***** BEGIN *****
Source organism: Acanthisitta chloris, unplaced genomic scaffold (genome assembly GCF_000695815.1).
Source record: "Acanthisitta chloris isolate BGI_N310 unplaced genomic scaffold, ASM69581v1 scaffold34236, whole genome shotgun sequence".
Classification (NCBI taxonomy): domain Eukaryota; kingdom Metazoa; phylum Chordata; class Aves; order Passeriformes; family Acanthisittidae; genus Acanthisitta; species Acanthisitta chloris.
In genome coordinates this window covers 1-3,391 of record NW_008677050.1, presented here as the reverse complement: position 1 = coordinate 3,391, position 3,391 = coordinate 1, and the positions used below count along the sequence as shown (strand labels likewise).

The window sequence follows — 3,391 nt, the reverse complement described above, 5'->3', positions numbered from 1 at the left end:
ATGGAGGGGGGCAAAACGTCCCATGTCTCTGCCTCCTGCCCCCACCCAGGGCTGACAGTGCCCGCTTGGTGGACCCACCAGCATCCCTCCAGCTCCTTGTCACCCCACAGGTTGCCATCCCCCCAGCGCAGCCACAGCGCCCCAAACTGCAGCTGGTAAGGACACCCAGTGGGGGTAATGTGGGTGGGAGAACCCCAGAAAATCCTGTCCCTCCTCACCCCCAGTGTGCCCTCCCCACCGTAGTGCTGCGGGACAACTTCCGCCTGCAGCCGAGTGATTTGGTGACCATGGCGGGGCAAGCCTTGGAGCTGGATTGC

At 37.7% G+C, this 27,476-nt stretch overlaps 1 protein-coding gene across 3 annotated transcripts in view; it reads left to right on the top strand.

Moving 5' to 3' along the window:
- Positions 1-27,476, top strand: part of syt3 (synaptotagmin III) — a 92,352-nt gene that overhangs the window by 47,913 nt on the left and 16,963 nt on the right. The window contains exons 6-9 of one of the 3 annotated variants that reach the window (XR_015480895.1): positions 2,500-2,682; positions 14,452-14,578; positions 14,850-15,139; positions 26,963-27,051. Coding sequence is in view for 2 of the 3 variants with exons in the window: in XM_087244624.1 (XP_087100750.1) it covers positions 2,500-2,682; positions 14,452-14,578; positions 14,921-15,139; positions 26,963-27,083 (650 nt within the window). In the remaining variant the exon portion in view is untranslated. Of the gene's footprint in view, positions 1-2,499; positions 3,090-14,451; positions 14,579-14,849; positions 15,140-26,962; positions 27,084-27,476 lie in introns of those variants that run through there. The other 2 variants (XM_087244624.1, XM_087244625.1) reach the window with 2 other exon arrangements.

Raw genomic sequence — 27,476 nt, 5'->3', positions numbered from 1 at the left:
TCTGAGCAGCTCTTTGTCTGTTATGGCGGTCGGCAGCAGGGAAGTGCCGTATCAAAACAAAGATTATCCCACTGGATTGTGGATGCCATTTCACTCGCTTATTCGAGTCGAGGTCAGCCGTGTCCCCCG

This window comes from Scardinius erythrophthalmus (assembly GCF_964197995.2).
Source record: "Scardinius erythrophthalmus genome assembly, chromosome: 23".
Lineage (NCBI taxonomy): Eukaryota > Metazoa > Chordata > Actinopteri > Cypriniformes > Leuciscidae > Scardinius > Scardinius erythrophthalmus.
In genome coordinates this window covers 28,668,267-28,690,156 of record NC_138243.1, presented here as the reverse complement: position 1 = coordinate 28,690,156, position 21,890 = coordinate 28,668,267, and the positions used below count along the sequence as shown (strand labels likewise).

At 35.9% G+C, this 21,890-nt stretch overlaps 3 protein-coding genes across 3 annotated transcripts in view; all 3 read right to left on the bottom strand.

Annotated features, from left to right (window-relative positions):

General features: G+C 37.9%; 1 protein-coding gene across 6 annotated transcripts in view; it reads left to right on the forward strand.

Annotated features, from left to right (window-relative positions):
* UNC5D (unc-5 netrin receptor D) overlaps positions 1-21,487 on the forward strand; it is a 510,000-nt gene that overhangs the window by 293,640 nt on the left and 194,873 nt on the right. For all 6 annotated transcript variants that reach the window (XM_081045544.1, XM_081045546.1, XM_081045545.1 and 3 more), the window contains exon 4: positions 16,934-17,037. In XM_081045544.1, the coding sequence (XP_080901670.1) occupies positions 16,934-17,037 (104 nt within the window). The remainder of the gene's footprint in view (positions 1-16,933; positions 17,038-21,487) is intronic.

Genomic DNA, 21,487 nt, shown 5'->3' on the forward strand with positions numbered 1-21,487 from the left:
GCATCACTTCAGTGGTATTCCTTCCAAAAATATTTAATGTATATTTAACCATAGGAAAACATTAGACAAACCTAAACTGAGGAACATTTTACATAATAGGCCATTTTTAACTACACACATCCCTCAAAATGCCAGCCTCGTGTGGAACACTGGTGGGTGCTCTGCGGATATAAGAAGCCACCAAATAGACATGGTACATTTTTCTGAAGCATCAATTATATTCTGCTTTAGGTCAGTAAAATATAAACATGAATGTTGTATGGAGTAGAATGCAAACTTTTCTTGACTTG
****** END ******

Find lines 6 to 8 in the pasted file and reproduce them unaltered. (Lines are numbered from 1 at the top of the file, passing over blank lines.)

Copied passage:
ATGGAGGGGGGCAAAACGTCCCATGTCTCTGCCTCCTGCCCCCACCCAGGGCTGACAGTGCCCGCTTGGTGGACCCACCAGCATCCCTCCAGCTCCTTGTCACCCCACAGGTTGCCATCCCCCCAGCGCAGCCACAGCGCCCCAAACTGCAGCTGGTAAGGACACCCAGTGGGGGTAATGTGGGTGGGAGAACCCCAGAAAATCCTGTCCCTCCTCACCCCCAGTGTGCCCTCCCCACCGTAGTGCTGCGGGACAACTTCCGCCTGCAGCCGAGTGATTTGGTGACCATGGCGGGGCAAGCCTTGGAGCTGGATTGC

At 37.7% G+C, this 27,476-nt stretch overlaps 1 protein-coding gene across 3 annotated transcripts in view; it reads left to right on the top strand.

Moving 5' to 3' along the window: